Reviewed: Broken and Robot & Frank

Too Close for comfort.

Broken (15); Robot & Frank (12A)
dir: Rufus Norris; dir: Jake Schreier

Hard-bitten residents of Brookside Close or Albert Square would sell up in no time after a weekend in the cul-de-sac at the centre of the British drama Broken. From the moment 11- year-old Skunk (Eloise Laurence) witnesses one of her neighbours being walloped by another while in the middle of washing his car, the misfortune does not abate.

At least a soap opera has the luxury of spreading its quota of sensationalism over many years. Concertinaed into a time span of mere days and distributed among only three households, the litany of suffering in Broken can appear hysterical. Instances of teenage pregnancy, GBH and murder may give a kick to the interlinking stories but stubborn pessimism alone cannot render the film any more authentic than the fluffiest Richard Curtis romcom.

I don’t know whether David Cameron’s opportunistic sound bite about “broken Britain” inspired Daniel Clay, who wrote the novel on which Brokenis based, but its disapproving tang lingers over the portrayal of the Oswalds, one of the film’s three families. The demands of raising alone a trio of feisty daughters has transformed parenting for Bob Oswald (Rory Kinnear) into a kind of contact sport: when he isn’t seizing erroneously on hints that one of his girls has been abused, he is clutching his offspring in a group hug that’s more rugby scrum than embrace.

Next door live the Buckleys (Denis Lawson and Clare Burt) and their adult son, Rick (Robert Emms), who suffers from an unspecified mental illness that in plot terms has a price beyond rubies.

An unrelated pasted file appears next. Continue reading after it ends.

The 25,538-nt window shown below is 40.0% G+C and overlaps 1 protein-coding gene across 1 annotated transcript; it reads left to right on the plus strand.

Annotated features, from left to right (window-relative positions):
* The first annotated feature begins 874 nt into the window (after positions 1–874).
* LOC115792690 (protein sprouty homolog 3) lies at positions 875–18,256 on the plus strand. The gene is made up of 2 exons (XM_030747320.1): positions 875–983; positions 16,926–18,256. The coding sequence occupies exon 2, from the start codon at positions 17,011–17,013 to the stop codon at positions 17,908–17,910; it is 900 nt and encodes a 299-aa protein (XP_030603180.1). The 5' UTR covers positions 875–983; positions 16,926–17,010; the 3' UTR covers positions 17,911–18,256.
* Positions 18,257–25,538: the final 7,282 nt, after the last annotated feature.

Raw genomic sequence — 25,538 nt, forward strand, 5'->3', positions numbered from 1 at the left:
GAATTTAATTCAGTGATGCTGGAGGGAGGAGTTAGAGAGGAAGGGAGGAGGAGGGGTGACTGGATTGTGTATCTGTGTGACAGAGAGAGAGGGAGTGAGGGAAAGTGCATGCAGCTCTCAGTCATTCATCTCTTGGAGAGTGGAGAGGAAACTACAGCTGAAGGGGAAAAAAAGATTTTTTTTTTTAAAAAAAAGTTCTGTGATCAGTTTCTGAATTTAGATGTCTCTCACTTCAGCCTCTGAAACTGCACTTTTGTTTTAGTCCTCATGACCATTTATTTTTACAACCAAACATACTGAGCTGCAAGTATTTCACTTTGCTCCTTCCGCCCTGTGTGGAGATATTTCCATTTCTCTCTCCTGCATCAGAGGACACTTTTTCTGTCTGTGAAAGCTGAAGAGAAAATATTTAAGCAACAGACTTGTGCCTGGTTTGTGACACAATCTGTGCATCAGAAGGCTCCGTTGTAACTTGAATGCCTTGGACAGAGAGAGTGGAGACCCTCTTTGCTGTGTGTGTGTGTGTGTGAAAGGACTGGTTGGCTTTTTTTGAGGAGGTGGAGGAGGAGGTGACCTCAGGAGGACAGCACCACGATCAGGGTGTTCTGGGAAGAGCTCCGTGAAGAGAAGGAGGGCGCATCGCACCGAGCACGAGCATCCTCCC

Rick can be used by the movie as a symbol of childlike innocence but his disability also makes him conveniently unpredictable when proceedings need to be nudged toward the tragic. Who needs specifics about his condition when he is such a boon to the plot’s volatility levels?

It is behind the middle-class Cunningham family –which includes Skunk and her solicitor father, Archie (Tim Roth) – that the filmmakers throw the weight of their sympathies. The relationship between Skunk and Archie is delicately played by Roth and the emphatic newcomer Laurence, on whom the director Rufus Norris lavishes enchanted close-ups. How much braver if the superficially brutish Oswalds had been the recipients of this directorial favouritism, rather than the sensitive family that none of us would mind living next to.

But then Broken takes the easy way out at every opportunity. The fussy, over-composed shots scream artiness; a semaphore score, all plaintive pianos and ambient echoes, steers every scene.

The film makes a meal out of some routine chronological disruptions that have been done more skilfully by Gus Van Sant (in Elephant and Last Days) or Alejandro González Iñárritu (21 Grams, Babel). Norris is the sort of director who puts his stamp ostentatiously on every shot, even if it means stomping the life out of the film in the process.

Robot & Frank, on the other hand, is a tonic of a film: it’s all understatement. The whimsical but whip-smart tone suggests a liveaction version of a Pixar movie. Indeed, the story plays like a hybrid of Up and Wall-E. Frank (Frank Langella), is an ageing former jailbird losing his memory and his grip on the modern world. The local library is being digitised and skinny one-person mini-cars zip along the country roads; now his son Hunter (James Marsden) has bought him a robot butler that Frank is convinced will murder him in his sleep.

This being the territory of the buddy movie, rather than techno-horror, it’s no surprise that Frank develops some respect for his domestic droid, which has a primitive, retro-futurist look: black visor, Star Wars stormtrooper bodywork, hands poised in anticipation of its next task. (His cooing voice is provided by Peter Sarsgaard and sounds like HAL 9000’s kid brother.)